Art/ Collection/ Art Object

Helmet (Suji-kabuto Akoda-nari)

late 15th–16th century
Iron, lacquer, copper, gold, silk
Credit Line:
Rogers Fund, 1913
Accession Number:
On view at The Met Fifth Avenue in Gallery 377
This type of helmet is known as a suji-kabuto. The bowl is constructed of fifty-two ridged plates with a pronounced rise at the back. The overall shape is known as akoda-nari (akoda is a squashlike fruit), a style fashionable during the Muromachi period. It dates from the fifteenth century but was remounted for use in the late seventeenth or early eighteenth century. The bowl is inscribed with the character Kami (or Tatematsuru), used by the Haruta school of armorers in Nara. The badge on the turnbacks of the neck guard is that of the Sanada family, daimyo of Ueda.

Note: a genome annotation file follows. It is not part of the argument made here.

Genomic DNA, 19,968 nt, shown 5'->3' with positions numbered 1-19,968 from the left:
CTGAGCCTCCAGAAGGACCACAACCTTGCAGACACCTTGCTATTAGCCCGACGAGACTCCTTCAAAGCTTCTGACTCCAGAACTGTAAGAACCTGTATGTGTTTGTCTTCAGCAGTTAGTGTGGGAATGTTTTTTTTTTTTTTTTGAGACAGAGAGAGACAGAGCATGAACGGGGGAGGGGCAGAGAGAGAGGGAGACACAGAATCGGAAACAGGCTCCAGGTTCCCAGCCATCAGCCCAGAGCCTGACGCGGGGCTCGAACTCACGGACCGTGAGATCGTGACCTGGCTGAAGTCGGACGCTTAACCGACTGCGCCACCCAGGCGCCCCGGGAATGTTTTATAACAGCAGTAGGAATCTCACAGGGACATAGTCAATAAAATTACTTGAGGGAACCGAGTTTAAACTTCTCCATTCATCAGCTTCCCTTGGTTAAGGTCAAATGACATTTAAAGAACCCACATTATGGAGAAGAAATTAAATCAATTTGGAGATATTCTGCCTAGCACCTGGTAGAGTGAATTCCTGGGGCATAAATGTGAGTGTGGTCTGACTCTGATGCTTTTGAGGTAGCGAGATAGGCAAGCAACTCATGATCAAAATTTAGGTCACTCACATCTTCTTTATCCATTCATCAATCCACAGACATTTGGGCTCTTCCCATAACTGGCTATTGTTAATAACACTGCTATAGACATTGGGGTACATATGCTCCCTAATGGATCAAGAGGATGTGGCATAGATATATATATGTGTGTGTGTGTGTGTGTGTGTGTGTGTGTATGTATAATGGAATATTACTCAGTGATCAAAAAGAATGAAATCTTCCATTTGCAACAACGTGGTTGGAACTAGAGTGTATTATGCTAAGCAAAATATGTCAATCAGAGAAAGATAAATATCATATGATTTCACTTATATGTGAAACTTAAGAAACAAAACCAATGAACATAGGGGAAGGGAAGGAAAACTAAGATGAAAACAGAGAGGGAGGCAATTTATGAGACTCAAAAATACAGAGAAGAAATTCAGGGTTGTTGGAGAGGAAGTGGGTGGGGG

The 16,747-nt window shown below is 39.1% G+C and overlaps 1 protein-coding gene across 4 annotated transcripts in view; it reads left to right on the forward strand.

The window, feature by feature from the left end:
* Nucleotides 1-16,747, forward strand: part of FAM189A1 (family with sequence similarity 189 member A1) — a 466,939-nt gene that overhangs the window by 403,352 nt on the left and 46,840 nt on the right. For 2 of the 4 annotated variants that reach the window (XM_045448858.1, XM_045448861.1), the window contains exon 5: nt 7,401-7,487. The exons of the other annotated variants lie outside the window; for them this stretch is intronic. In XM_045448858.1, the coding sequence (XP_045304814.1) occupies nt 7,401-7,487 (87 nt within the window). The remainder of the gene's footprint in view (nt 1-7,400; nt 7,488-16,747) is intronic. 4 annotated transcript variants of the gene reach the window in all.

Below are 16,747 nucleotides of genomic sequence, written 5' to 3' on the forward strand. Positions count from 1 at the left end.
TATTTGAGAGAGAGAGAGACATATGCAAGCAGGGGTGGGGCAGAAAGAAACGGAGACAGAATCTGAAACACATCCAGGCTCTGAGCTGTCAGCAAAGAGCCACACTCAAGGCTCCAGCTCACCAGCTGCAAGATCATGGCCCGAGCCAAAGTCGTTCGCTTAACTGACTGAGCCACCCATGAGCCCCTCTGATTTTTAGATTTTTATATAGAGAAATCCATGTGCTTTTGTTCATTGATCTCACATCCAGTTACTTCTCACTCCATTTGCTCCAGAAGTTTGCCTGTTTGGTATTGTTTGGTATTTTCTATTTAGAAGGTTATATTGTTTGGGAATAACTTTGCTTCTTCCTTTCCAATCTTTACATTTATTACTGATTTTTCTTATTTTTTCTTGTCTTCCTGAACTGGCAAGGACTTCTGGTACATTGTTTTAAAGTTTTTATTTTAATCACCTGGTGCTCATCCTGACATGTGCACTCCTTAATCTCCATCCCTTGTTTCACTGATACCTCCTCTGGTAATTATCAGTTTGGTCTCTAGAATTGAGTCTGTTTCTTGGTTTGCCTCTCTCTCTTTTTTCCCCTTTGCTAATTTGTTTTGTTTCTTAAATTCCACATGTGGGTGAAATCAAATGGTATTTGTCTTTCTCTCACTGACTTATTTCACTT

Inscription: Inscribed on the helmet bowl: Kami.
Ex. coll.: Mène (sale no. 100).
Nickel, Helmut. "Arms and Armor From the Permanent Collection." The Metropolitan Museum of Art Bulletin 49, no. 1 (Summer 1991). pp. 60–61, 64, ill. p. 61.

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